The Jaguar XJ220 competed against the Ferrari F40 and Porsche 959, but the British supercar's values haven't increased at the same rates as its contemporary challengers. Today, they generally go for less than £830,000, based on Hagerty's stats. In this video, racing driver and former Fifth Gear host Tiff Needel takes this auction-bound XJ220 with the final chassis for a drive through Monaco and the nearby mountains.

Needell checks out the Jaguar supercar with former Formula One driver Thierry Boutsen. The two of them have a fun rapport, including gently teasing each other about their racing days. Boutsen is also the car's seller as part of his business in Monaco that deals in speciality automobiles. 

Gallery: Jaguar XJ220

The guys start by driving around Monaco. However, traffic is very heavy, and they can only go around five miles per hour while avoiding cars, scooters, and cyclists. Rather than discussing the XJ220, they talk about their racing experiences in the famous grand prix. Once they're in the mountains, Needell can take over behind the wheel, and things get more exciting.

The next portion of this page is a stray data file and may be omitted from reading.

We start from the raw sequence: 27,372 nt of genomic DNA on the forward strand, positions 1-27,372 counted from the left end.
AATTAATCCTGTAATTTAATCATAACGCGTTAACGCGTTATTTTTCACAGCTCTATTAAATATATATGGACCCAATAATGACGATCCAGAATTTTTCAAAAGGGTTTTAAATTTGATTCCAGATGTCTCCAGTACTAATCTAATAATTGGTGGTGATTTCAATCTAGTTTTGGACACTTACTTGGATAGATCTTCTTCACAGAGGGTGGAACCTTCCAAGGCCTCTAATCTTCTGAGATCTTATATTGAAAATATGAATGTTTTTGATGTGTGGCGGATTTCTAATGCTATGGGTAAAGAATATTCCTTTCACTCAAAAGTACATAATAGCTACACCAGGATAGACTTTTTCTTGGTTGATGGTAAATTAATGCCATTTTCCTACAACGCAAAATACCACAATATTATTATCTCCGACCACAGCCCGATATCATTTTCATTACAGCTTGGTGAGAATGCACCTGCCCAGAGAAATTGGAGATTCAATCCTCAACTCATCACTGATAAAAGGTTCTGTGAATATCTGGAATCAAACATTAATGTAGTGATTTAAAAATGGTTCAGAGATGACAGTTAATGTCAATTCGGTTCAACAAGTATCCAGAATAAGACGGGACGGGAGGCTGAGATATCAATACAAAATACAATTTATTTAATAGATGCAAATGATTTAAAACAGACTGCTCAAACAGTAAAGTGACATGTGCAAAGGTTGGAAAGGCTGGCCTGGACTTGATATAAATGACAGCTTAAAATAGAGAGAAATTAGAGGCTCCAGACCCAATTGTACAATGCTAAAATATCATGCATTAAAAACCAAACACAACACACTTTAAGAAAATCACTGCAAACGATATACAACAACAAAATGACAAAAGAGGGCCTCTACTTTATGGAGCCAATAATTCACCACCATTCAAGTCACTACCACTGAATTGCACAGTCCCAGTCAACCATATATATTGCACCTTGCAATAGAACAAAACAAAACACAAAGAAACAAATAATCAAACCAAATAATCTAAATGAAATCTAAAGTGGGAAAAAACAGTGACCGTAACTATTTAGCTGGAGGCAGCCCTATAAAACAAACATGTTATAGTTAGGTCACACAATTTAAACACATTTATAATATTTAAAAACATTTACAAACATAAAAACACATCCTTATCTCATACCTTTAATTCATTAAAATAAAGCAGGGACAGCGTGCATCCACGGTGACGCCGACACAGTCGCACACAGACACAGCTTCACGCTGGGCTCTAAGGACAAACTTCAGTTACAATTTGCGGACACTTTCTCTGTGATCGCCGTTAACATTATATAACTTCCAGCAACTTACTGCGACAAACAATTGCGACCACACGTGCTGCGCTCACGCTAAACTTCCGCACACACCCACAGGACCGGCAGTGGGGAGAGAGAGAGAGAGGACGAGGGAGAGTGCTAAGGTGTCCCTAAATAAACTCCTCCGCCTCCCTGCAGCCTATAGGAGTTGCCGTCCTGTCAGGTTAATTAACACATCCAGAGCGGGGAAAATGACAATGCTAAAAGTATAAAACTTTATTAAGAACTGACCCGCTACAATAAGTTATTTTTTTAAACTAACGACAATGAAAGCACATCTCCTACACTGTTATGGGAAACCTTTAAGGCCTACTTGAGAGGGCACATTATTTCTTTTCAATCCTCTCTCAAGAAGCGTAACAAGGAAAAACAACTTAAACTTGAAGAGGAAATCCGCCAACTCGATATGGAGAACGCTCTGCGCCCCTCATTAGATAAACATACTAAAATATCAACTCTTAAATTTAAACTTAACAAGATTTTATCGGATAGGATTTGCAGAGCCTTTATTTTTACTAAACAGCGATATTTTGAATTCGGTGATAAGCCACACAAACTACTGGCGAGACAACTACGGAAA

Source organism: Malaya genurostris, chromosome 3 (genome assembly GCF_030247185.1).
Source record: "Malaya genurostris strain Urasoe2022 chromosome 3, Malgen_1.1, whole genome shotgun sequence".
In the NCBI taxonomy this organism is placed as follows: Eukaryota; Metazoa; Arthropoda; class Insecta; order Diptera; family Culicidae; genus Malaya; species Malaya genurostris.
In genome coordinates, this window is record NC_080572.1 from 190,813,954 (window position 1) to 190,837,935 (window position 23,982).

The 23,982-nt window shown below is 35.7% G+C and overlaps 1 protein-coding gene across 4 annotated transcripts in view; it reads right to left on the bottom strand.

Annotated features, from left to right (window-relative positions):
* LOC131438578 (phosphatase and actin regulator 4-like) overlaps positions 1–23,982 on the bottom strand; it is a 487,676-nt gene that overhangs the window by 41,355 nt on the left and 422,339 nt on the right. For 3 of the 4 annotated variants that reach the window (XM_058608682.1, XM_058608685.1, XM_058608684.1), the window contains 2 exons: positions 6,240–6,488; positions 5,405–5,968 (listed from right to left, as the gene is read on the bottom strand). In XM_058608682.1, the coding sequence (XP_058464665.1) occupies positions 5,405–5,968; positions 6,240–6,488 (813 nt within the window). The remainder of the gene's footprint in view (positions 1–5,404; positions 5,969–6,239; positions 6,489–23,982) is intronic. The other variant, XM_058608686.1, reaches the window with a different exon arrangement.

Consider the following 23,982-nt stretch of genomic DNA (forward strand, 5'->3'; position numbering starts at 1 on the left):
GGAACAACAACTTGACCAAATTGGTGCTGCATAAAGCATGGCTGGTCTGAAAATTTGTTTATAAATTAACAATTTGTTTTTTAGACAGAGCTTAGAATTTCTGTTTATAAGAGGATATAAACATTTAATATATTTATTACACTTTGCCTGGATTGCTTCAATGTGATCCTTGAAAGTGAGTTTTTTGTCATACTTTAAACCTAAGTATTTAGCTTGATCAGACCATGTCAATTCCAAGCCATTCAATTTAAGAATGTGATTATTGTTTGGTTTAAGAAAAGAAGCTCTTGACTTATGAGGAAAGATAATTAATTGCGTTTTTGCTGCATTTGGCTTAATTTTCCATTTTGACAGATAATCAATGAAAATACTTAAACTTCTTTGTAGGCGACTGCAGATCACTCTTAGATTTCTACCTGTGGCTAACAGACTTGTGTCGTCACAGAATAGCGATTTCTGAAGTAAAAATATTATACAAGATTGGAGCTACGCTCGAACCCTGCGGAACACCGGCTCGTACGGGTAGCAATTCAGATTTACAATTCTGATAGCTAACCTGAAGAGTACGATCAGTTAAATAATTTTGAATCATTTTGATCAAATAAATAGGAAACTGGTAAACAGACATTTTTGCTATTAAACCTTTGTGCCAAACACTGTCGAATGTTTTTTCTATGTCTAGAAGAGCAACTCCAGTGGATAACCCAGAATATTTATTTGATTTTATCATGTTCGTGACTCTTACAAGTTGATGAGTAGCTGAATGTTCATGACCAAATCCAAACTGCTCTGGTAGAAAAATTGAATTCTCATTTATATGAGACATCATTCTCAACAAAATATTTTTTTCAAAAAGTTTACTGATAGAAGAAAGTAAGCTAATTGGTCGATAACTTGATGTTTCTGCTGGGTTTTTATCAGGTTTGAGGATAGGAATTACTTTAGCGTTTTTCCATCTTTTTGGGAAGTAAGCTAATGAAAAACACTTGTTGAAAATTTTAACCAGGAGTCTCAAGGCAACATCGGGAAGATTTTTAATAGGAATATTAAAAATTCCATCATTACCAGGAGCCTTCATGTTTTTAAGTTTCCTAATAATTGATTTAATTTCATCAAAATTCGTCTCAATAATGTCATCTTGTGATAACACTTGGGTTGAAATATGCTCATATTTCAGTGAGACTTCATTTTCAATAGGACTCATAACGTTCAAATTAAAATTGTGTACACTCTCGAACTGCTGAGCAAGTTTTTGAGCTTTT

Jaguar originally debuted the XJ220 as a concept at the 1988 British Motor Show. Initially, the supercar was supposed to have a mid-mounted V12 engine and all-wheel drive. The production version had a significantly different powertrain by putting a twin-turbo 3.5-litre V6 behind the driver and using rear-wheel drive. There was 542 bhp on tap. 

Needell and Boutsen debate whether the V12 and all-wheel drive would have been a better engine. Boutsen thinks the V6 and rear drive are preferable because they keep the car lighter. Granted, he's selling this XJ220, so he has a reason to tout the machine's virtues.

The XJ220 name referenced the car's proposed top speed of 220 miles per hour. However, the actual maximum velocity was closer to 213 mph.

This XJ220 wears a Spa Silver exterior and Smokey Gray cabin. The odometer shows 27,287 kilometres (16,955 miles). The car comes with a complete service. It's chassis number 291, which is the final example produced. Jaguar made 275 of these cars, but the total chassis numbers were higher because the figure included pre-production and test vehicles. 

This one goes up for auction on 25 October.